Art director Oskar Pietsch and costume designer Gerhard Kaddatz had a lot of fun with this movie, particularly in the carnival scenes. He was the logical choice for this job, having created the sets for My Wife Wants to Sing. He probably would have gone onto to create many more great sets for DEFA, but he resided in West Berlin, and the Wall effectively cut him off from that source of income. He art directed a few West German features, but primarily worked in television for Sender Freies Berlin (SFB).

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Like Pietsch, costume designer Gerhard Kaddatz had worked on My Wife Wants to Sing. Unlike Pietsch, Kaddatz lived in East Berlin, and was able to continue his career throughout the sixties and encompasses everything from spy films (For Eyes Only and Frozen Flashes) to fantasy films (Mother Holly and The Flying Dutchman). But it is his work in the fifties that really stands out. Kaddatz had a good eye for fifties fashion, and his costume designs for these movies are worthy of Helen Rose and Edith Head, even if the fabrics are not.

In spite of the misgivings of some SED party members, the film was a hit with the public, and because of it did not wear its socialism on its sleeve, it was easier to sell to West Germany than most other East German films at the time.

IMDB page for the film.

Buy this film. (Part of a four film set of films starring Angelica Domröse)

The film is also available on Veoh.


1. Peter Bogdanovich, the director of Paper Moon, has said in interviews that he considers the ending of that film a tragedy. Audiences, on the other hand, saw it as a happy reunion.

Winter Adé
The first films made in what would become East Germany after the war (at that point, still the Soviet sector), were short documentary films. Most of these early films were for propaganda purposes, showing how the Soviet Union was helping rebuild Germany after the war. After DEFA was established, documentary films were handled by a specific branch of the production company—the DEFA-Studio für Dokumentarfilme. It was here that Kurt Maetzig started as a director, and where Richard Groschopp returned to the craft. Eventually, the studio for documentary films would start making feature-length documentaries. The most famous, or infamous, as the case may be, is Look at This City!, but there are many more.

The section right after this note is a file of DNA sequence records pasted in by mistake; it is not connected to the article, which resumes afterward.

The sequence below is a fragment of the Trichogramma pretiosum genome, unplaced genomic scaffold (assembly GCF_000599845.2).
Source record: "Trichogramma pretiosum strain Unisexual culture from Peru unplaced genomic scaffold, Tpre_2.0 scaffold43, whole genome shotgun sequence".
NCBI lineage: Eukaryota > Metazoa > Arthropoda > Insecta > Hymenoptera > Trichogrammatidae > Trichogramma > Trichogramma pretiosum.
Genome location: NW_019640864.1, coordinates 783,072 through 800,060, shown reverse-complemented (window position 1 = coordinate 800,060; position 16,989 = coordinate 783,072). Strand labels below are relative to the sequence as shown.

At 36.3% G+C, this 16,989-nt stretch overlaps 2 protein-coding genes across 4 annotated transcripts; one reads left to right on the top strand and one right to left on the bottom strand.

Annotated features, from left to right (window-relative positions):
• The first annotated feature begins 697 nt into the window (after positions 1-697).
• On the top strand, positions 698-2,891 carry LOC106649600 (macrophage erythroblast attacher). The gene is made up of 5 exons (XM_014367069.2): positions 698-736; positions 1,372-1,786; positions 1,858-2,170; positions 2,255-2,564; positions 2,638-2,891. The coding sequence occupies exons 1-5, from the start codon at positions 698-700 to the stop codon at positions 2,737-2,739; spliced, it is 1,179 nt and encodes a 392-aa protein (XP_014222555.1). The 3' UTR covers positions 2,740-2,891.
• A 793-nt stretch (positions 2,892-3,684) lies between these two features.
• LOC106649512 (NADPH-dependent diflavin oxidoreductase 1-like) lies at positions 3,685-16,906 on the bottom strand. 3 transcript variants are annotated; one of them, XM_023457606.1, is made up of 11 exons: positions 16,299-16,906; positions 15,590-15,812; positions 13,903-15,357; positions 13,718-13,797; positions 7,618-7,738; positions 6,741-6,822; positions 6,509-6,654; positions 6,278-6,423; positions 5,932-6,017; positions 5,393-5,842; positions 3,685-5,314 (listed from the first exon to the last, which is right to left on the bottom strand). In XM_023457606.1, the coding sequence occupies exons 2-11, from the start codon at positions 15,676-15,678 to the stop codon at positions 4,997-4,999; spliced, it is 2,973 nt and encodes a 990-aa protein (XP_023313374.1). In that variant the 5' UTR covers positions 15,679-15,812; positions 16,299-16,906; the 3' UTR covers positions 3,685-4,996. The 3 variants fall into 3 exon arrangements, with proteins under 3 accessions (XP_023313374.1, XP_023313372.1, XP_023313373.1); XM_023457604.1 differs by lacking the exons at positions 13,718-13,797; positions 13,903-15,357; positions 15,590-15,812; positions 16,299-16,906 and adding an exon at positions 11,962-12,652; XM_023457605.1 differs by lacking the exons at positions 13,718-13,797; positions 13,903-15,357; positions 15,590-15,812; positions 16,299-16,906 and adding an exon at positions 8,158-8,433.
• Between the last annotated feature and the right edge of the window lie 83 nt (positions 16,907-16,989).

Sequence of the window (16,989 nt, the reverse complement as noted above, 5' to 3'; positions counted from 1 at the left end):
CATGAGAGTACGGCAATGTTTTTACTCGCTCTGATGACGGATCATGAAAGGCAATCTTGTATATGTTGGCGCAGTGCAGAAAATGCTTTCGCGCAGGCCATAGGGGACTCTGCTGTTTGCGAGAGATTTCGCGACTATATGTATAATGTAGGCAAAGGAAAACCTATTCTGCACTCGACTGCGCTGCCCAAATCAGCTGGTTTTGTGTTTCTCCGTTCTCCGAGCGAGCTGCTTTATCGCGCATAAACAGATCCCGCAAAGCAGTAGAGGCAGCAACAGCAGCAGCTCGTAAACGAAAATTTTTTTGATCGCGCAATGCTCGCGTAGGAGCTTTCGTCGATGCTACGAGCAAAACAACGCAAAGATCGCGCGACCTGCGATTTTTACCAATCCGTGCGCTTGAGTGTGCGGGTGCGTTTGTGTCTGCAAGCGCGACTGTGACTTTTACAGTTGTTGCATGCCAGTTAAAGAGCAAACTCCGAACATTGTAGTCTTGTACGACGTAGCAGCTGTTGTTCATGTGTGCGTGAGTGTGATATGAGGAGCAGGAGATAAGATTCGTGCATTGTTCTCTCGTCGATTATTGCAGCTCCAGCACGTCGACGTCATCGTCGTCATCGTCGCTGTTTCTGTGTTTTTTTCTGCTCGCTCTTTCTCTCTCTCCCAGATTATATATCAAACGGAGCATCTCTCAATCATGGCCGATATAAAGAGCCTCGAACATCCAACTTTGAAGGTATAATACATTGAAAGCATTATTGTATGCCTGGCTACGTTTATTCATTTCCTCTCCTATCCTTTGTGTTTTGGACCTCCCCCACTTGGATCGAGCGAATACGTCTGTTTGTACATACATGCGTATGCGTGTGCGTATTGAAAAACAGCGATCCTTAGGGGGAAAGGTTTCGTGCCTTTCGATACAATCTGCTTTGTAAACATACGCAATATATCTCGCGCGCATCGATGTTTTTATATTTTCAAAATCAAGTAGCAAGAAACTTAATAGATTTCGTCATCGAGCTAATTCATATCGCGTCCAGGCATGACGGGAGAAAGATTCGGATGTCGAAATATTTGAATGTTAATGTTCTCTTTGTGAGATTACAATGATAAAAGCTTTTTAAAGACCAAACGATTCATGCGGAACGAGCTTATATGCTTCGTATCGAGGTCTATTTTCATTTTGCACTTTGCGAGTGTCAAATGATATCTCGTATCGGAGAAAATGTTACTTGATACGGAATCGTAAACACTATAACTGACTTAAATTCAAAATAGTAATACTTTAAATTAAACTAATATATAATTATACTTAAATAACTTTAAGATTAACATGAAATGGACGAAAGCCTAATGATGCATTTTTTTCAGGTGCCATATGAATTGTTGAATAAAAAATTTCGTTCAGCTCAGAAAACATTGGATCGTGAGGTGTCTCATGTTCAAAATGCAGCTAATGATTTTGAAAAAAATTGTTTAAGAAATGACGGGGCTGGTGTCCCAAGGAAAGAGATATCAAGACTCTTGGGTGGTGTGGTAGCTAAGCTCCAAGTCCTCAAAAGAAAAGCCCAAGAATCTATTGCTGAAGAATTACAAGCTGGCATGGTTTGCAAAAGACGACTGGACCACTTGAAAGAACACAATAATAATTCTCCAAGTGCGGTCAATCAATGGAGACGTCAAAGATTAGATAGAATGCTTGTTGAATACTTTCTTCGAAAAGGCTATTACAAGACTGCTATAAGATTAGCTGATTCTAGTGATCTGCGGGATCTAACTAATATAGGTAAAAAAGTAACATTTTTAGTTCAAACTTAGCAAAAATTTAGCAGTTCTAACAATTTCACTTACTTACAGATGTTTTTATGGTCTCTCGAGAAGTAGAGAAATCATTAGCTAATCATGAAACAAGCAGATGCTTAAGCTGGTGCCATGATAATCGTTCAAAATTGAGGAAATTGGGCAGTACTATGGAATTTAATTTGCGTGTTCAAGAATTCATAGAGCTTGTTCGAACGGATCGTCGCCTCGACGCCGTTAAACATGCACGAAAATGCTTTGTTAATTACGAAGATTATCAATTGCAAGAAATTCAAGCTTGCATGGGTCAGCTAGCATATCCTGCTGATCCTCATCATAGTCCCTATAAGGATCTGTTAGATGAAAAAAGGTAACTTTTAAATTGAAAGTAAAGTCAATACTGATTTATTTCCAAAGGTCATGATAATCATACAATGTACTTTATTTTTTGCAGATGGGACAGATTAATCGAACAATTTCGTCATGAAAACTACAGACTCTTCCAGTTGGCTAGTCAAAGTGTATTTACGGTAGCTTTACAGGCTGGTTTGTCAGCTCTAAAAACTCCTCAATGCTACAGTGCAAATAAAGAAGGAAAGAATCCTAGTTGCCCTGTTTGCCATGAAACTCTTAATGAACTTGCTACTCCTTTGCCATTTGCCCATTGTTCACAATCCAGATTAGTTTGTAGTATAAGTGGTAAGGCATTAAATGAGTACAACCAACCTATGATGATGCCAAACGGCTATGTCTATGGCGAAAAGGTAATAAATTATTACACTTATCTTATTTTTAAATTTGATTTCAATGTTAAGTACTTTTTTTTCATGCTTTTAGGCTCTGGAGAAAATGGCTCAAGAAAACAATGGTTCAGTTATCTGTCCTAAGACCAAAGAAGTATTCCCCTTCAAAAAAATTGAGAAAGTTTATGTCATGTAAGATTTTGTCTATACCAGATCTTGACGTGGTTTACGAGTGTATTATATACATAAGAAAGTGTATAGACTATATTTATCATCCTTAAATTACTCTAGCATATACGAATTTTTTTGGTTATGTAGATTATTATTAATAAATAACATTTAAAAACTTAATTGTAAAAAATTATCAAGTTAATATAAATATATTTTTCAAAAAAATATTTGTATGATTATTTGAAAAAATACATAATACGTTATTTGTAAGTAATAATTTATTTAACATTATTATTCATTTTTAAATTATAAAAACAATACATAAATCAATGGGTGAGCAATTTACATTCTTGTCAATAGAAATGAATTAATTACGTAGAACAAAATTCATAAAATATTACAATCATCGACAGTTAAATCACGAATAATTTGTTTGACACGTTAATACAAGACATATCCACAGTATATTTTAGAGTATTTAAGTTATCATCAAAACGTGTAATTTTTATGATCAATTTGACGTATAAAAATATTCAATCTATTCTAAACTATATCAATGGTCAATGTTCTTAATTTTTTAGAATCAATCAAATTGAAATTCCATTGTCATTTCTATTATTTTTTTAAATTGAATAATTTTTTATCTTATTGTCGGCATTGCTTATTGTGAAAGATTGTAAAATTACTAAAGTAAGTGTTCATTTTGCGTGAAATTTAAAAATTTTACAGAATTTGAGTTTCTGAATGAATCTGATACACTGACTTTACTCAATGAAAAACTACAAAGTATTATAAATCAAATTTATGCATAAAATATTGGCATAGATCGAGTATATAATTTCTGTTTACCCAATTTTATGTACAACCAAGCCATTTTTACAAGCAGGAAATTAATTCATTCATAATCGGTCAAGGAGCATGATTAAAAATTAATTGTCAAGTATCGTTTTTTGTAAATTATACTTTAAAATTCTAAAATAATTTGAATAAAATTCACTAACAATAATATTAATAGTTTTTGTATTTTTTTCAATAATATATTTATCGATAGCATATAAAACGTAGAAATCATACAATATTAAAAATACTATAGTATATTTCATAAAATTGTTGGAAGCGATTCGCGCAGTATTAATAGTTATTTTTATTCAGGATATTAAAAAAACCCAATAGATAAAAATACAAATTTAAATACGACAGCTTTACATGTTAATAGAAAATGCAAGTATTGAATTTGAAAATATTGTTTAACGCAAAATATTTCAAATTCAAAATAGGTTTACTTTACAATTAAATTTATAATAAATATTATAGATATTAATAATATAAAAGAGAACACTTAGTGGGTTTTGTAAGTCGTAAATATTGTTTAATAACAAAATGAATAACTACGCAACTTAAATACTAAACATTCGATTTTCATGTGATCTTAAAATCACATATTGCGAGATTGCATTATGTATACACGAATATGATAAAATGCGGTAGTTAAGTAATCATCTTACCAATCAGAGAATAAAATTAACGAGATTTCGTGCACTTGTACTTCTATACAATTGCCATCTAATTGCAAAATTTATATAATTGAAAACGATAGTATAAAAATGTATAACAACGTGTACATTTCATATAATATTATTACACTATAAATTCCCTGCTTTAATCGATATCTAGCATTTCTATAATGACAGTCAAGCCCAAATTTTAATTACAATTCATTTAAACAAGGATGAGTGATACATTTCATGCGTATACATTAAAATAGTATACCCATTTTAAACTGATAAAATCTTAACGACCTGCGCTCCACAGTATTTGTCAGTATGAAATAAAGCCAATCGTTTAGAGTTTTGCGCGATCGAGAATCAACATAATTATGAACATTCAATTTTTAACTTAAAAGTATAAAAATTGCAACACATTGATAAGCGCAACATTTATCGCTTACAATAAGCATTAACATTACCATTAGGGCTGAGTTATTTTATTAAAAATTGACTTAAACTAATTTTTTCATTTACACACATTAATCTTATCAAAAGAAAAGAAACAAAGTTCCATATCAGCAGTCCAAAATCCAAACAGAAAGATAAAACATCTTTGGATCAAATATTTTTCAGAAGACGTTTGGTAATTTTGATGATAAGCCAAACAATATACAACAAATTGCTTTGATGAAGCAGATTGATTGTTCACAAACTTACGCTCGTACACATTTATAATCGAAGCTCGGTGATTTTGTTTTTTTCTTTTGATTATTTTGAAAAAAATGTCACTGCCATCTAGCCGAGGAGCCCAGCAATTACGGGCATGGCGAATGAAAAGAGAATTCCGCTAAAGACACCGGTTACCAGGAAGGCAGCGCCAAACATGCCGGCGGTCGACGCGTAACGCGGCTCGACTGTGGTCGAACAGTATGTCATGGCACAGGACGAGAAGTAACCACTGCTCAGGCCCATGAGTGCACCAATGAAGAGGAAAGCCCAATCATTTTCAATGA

Winter Adé gets its title from a popular German children’s song. It means “goodbye winter,” and is a celebration of the coming of spring. Director Helke Misselwitz choice of title was both remarkably prescient and terribly ironic. Less than a year after the release of the film, the Berlin Wall would come down and a year after that Germany would be reunited.

The film uses as its structure, a train trip that covers the length of East Germany from top to bottom. It starts in Planitz, a town just west of Meissen where the filmmaker was born, then begins a train trip from Zwickau, near the Czech border, to Sassnitz, a resort town on the Baltic coast. Along the way, the film crew interviews women and girls about their lives and aspirations. The women come from all walks of life and all ages. Some are eternal optimists, and some have just given up. We meet, among others, a perky ballroom dance instructor in Altenburg, two no-future punky runaways in Berlin, and, in Groß-Fredenwalde, Margarete Busse, an 83-year-old woman celebrating her 50th wedding anniversary who delivers the real stomach punch in the film. Not all the interviews are with women, but all of them are about women or the perception of women in the GDR. Occasionally the camera crew stops to take in the local sights, most notably, a doll hospital in Delitzsch.

Winter Adé